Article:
“The drastic focus on punishment, out of step with a usually mild criminal law tradition, has been a brutal and tragic failure in relation to the stated purpose: to combat the drug problem.”
Ketil Lund served as a justice of the Norwegian Supreme Court from 1990 to 2009. Before joining the Supreme Court, he held many positions in Norway, including serving as a deputy judge, a university lecturer and a member of staff at the Norwegian Office of the Secretary General. Additionally, for a number of years he worked as a practicing lawyer, establishing and running his own law firm. From 1994 to 1996 he chaired the Lund Commission, which assessed allegations of illegal state surveillance and intelligence activities in Norway during the cold war period. In 1998 he received the Ossietzky Award, a freedom of expression award granted by the Norwegian PEN. Since 2008 he has been chair of the Norwegian section of the International Court of Justice.
In early 2010, Justice Lund publicly criticized Norwegian drug policy, stating that the dominant focus on punishment of drug users was unsuccessful and dehumanizing. In criticizing Norwegian drug prohibition, Lund follows in the footsteps of Johansson Andenæs, one of the most prominent former professors of law in Norway, as well as the Criminal Justice Commission of 2002.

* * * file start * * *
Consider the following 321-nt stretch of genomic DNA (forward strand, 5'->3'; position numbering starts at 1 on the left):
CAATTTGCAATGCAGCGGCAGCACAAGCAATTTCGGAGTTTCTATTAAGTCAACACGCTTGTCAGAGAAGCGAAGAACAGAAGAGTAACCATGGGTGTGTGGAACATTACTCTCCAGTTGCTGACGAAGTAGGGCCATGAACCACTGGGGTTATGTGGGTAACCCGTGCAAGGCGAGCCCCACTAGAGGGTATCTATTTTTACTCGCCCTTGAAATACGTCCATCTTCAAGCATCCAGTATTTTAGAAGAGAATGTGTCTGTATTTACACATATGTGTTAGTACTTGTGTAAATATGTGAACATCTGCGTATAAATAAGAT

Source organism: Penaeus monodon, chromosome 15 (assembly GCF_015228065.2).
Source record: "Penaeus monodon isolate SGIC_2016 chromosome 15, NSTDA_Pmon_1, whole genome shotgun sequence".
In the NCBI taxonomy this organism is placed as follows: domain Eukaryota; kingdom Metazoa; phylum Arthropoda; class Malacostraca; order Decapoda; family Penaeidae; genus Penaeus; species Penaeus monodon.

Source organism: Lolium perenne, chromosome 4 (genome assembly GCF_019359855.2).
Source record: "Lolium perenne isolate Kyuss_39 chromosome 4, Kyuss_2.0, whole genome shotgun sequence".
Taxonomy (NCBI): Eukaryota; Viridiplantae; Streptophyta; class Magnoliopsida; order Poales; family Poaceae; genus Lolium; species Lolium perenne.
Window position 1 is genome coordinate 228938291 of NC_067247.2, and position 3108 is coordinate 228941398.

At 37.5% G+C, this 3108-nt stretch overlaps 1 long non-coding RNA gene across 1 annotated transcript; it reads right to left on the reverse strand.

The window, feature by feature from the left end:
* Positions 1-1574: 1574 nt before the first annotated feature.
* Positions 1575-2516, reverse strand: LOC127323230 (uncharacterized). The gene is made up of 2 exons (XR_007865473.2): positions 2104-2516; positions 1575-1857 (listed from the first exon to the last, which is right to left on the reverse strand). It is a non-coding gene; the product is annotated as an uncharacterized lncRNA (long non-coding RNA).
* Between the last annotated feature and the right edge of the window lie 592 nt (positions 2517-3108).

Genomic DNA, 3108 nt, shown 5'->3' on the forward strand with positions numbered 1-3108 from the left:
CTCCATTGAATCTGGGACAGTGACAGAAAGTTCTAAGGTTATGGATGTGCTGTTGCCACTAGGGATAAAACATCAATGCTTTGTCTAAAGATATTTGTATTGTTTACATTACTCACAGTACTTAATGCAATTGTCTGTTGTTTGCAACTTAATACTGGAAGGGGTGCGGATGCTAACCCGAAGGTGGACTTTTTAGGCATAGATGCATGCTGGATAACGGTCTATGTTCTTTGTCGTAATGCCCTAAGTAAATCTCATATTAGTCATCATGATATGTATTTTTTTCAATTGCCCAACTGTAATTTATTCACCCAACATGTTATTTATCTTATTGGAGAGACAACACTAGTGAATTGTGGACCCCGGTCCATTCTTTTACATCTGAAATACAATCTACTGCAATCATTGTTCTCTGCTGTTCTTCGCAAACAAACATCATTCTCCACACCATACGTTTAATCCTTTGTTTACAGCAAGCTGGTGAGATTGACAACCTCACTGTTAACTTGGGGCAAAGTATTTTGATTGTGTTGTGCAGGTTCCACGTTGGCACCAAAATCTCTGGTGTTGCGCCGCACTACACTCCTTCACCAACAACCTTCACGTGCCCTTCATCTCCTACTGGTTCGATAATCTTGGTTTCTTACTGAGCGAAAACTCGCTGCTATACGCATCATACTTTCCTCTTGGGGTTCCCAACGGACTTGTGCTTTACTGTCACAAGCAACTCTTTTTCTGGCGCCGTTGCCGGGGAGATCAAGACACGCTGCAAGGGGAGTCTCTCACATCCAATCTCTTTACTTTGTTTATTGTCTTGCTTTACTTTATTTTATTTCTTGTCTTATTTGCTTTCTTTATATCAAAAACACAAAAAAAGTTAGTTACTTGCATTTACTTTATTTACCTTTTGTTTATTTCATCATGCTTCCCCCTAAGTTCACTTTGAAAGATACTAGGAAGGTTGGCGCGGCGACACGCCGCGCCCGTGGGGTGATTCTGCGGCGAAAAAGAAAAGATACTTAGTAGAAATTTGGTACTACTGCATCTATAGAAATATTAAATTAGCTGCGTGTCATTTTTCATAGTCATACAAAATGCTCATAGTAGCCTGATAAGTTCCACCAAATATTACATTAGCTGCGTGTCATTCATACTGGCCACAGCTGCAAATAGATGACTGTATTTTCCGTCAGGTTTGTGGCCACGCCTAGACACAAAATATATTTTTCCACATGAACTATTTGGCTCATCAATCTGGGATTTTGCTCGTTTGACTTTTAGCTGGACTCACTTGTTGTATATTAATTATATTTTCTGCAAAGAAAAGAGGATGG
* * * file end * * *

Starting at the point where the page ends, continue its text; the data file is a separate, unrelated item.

During a lecture, Justice Lund explained that the attempt to prohibit drugs had led to a sharp increase in their cost and this had caused significant criminal activity. Complaining that previous calls for decriminalization had fallen on deaf ears, he declared, “It has been shocking to realize what I have helped to uphold. The drastic focus on punishment, out of step with a usually mild criminal law tradition, has been a brutal and tragic failure in relation to the stated purpose: to combat the drug problem.”
Justice Lund joined LEAP as an Advisory Board member in May 2010 after long discussions with then executive director Jack A. Cole, who was on a LEAP tour in Norway.